During the last 3 days, I worked on the websockets, the music downloading and a bit on the server.
As said in my previous post, I had some problems with the websockets: sometimes the connection between the plant and the server couldn’t be established and I didn’t know why. So on Thursday morning, I carefully reviewed my code and made several tests in order to find the origin of this problem. What appeared from these tests is that when one connection was succesfully established, I had to wait for a certain amount of time in order to have another successful connection. So I made the tests by properly disconnecting the plant from the websocket instead of simply shutting it down. And this solved the problem. On the server, there is a mechanism that periodically checks if the plant is connected to the websocket and if not, close it. But if I try to reconnect the plant to the websocket before it has been closed, it creates problems and most of the time doesn’t work. It was a good news to finally solve this problem.
On Friday, I worked a little on the server, to improve it’s appearance and make it send messages to the plant. But the tests I did to check if my modifications worked well didn’t cover all the cases and Tanguy had to make some corrections after having run other tests.
After that, I decided to work again on the music download. But this time, I tried to first download it in Flash and when the flash is full, read the music from the flash. I used Arnaud’s code (that he had himself taken from someone else) to write in flash and implemented this idea. And it worked well: on Friday evening, I was able to download 900ko of music and to play it. After that, I tried to use the flash as a circular buffer in order to be able to play longer music. And on Saturday afternoon, I managed to do it. There is still one (small) problems: the sound sometimes ‘freezes’ for some milliseconds so I will try to find the origin of this problem if I have time.
Before we receive the PCB (which should happen tomorrow afternoon), I will integrate the wifi code in the dev branch, the one that holds the code that will be flashed on the PCB. And as soon as we receive our PCB we will test them and finalize our project: add the whole logic (properly react when the user ask for turning on a led for instance).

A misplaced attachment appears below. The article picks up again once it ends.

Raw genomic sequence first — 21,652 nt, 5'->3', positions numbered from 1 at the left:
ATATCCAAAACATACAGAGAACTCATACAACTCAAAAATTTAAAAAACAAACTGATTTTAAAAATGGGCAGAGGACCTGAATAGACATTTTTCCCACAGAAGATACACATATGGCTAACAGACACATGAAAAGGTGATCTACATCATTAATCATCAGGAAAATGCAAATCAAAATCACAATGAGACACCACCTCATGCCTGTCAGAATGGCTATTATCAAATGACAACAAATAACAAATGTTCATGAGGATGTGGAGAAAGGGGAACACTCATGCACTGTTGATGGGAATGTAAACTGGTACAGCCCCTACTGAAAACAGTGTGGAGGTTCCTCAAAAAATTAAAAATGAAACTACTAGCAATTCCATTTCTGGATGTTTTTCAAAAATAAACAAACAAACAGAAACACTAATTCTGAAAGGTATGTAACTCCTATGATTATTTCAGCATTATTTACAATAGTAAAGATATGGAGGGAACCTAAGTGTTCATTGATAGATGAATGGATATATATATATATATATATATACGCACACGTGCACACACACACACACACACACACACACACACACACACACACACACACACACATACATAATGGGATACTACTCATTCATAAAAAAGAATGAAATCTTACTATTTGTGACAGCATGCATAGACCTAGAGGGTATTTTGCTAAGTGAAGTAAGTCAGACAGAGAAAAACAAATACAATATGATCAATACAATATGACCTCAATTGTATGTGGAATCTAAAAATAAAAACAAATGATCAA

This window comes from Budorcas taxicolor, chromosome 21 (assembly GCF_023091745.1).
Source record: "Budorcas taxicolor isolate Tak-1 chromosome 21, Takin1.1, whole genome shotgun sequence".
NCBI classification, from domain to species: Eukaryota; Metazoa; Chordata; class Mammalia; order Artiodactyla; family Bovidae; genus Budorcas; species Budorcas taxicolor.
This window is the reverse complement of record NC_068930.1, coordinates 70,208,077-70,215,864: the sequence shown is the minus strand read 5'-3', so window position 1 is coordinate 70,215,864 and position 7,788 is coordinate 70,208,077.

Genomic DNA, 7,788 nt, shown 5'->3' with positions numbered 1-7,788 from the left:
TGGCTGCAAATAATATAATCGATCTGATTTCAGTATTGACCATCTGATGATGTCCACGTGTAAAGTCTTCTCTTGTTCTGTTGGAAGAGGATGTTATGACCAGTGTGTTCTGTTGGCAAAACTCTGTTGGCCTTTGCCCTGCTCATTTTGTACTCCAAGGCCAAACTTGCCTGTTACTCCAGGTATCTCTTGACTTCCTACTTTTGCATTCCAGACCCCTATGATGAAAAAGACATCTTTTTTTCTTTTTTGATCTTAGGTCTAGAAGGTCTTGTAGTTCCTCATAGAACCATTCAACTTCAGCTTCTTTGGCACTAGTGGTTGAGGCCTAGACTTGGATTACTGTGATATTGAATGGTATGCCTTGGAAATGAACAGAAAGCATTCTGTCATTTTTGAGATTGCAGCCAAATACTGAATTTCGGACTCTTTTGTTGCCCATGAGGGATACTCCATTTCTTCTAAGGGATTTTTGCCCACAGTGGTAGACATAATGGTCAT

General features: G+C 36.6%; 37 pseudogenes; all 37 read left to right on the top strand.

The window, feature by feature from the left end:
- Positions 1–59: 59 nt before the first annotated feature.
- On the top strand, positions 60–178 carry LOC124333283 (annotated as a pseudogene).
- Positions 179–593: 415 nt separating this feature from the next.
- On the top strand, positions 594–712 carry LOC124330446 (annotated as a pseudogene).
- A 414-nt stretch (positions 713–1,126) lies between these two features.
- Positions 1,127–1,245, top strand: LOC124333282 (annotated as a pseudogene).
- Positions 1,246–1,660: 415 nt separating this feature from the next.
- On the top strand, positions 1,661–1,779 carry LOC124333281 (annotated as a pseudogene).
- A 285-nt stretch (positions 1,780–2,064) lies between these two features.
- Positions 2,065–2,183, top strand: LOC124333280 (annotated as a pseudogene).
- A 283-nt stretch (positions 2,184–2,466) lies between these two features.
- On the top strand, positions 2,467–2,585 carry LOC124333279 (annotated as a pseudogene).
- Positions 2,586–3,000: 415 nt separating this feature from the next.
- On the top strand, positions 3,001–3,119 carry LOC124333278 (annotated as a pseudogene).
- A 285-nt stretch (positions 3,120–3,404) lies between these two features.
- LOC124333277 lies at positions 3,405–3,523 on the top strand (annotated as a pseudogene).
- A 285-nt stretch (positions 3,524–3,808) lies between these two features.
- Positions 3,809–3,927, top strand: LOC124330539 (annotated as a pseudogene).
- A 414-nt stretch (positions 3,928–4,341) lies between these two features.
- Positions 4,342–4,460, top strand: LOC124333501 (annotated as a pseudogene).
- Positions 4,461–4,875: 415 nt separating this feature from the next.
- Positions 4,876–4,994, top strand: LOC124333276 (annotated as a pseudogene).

Since last post, I worked on the capacitive sensor and on alarms.
For the capacitive sensors, I integrated the algorithm previously developed. It works pretty well with the sensors pad of the evaluation board: I’m able to detect touches. I didn’t encounter specific problems for this integration. Next step will be to finely tune the algorithm settings with the sensors glued to the leaves, but I’ve estimated that it’s better to do it directly with the PCB as I have other tasks and problems to solve before.
The other topic which occupied my time is the addition of alarms. Indeed, we want to be able to use our plant as an alarm clock with both sound and light. First, I tried to implement this mechanism on the server side (and the commands would have been sent to the plant at the awakening time). After several hours of vain intents, I made a break and thought that in fact, it could be interesting to have a more reliable alarm clock, one that doesn’t depend on the internet connection. And thus, it was no more necessary to implement the timer on the server. So I implemented only the settings selection on the server and the alarm is created directly on the plant side. When you create your alarm, you send a list of commands to the plant that will be executed at the awakening date. These commands belongs to 3 categories: sound to play (for the moment, you have the choice between 3 ringtones), lights to turn on and servomotors to move. Doing and testing this functionality showed me that I wasn’t able to play several music sequentially, so I had to correct this point (it was simple).
During the end of the week, I want to solve the last major remaining problem: the connection to the websocket which doesn’t work perfectly. It works sometimes, and sometimes not. So I want to find what is the cause of this strange behaviour and to correct it.
The beginning of this week has been quite productive. Indeed, I managed to have different tasks reaching a functional state.
First, I worked on the server. I added several pages to provide an interface that allows the user to trigger all the actions that the plant can perform. I also improved the login/logout functionality. For the front-end, after some discussion with my classmates, I chose to use Bootstrap. It allowed me to have an acceptable-looking website in a short time.